However, you fail to recognise that it is in the labour market that institutional change is most urgently required. The sad fact is that the current recession was precipitated by the need to prevent inflation accelerating at a time when there were still nearly 2 million unemployed. Although wage settlements are falling, they still average 4 per cent, despite unemployment approaching 3 million. If your proposed fiscal and monetary measures are successful in regenerating growth, past experience suggests that wage inflation will begin to accelerate again as unemployment begins to fall towards the 2 million mark. Maintaining unemployment at this level simply to contain inflation is both socially undesirable and economically inefficient.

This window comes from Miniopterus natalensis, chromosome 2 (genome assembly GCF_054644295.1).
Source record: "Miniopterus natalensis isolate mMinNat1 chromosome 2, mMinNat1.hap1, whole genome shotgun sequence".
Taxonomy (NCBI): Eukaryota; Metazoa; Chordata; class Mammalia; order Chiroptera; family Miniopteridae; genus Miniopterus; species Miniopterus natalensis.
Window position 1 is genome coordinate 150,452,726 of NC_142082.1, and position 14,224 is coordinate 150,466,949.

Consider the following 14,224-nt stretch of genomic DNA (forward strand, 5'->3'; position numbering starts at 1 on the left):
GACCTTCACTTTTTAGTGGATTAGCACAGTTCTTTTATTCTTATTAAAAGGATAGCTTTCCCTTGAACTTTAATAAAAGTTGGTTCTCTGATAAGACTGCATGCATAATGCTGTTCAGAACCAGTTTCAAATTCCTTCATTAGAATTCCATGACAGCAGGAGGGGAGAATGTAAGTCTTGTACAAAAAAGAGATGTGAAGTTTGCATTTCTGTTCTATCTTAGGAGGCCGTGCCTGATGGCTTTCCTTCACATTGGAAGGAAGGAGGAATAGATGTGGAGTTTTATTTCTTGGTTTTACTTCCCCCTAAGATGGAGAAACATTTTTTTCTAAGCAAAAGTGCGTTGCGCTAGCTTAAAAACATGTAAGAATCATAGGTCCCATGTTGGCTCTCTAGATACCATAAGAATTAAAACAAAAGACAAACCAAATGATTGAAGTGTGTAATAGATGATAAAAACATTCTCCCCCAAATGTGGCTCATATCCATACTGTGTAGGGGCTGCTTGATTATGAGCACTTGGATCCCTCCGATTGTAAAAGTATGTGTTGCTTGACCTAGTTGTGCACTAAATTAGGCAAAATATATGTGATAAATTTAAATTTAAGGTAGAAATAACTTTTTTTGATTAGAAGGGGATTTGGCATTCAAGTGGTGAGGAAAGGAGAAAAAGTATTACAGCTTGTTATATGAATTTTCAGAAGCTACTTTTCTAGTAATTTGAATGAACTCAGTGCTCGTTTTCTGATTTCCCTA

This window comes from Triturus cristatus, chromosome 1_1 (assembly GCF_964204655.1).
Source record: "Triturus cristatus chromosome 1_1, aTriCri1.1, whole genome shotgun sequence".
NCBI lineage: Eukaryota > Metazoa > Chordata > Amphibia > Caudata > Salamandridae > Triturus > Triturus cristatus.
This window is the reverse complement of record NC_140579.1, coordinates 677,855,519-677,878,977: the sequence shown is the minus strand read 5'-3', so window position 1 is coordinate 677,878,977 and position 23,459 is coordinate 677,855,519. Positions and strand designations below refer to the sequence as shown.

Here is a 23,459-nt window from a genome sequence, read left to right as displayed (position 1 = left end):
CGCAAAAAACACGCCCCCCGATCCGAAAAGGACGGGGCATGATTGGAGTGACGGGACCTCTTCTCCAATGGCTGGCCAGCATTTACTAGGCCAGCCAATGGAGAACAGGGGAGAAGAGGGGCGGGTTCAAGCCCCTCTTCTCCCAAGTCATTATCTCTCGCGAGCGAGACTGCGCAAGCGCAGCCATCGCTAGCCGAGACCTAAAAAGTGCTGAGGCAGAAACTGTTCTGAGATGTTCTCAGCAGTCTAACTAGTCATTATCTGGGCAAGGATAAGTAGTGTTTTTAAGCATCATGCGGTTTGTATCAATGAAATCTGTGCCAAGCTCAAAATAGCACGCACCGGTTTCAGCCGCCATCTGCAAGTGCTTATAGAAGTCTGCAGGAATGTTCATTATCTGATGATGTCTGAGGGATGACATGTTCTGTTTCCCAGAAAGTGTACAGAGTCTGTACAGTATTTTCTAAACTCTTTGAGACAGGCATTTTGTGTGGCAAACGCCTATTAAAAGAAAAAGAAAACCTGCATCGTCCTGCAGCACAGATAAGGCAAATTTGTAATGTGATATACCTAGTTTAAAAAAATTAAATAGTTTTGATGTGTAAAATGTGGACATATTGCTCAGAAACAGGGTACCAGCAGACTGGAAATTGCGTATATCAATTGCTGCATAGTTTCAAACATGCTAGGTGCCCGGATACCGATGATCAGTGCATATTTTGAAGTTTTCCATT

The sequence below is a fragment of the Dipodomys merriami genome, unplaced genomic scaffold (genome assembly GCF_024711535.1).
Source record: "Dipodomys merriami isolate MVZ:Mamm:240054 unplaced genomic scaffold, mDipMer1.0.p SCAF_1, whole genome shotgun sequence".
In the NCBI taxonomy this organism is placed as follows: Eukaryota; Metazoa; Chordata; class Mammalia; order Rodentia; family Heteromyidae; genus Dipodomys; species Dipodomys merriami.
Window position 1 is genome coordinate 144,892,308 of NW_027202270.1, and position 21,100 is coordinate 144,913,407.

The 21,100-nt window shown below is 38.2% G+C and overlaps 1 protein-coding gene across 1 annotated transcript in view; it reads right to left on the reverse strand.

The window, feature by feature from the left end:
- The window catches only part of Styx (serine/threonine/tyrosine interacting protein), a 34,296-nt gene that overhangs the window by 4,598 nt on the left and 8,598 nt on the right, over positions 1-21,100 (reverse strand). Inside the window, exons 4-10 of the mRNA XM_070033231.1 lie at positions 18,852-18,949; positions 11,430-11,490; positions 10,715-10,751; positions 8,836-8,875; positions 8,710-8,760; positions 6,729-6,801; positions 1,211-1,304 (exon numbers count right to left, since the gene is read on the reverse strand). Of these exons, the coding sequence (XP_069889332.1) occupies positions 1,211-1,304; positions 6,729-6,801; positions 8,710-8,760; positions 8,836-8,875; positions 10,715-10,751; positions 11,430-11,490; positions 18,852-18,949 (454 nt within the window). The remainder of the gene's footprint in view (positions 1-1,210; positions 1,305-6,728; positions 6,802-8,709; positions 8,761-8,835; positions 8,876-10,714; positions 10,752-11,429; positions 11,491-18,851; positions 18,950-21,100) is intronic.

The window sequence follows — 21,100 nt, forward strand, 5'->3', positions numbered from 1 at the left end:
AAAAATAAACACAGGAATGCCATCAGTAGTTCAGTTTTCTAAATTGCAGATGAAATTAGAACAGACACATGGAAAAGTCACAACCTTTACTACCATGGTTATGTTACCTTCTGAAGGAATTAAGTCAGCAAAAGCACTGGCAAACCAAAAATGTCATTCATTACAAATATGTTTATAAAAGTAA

Tackling this requires institutional changes to facilitate two sorts of policies. On the one hand, there needs to be a serious attempt to upgrade the skills of the unemployed so that they can compete more effectively in the labour market. On the other hand, employers must agree among themselves to limit wage rises as the labour market tightens and not to indulge in a self-defeating 'wage-
wage' spiral. Only in this way can we be sure that the competitiveness gain from the recent fall in sterling will not be eroded. Without such changes to the way the labour market functions there is indeed little chance of any recovery being durable.
Professor of Economics
Centre for Economic
The London School of Economics
and Political Science
26 OctoberReuse content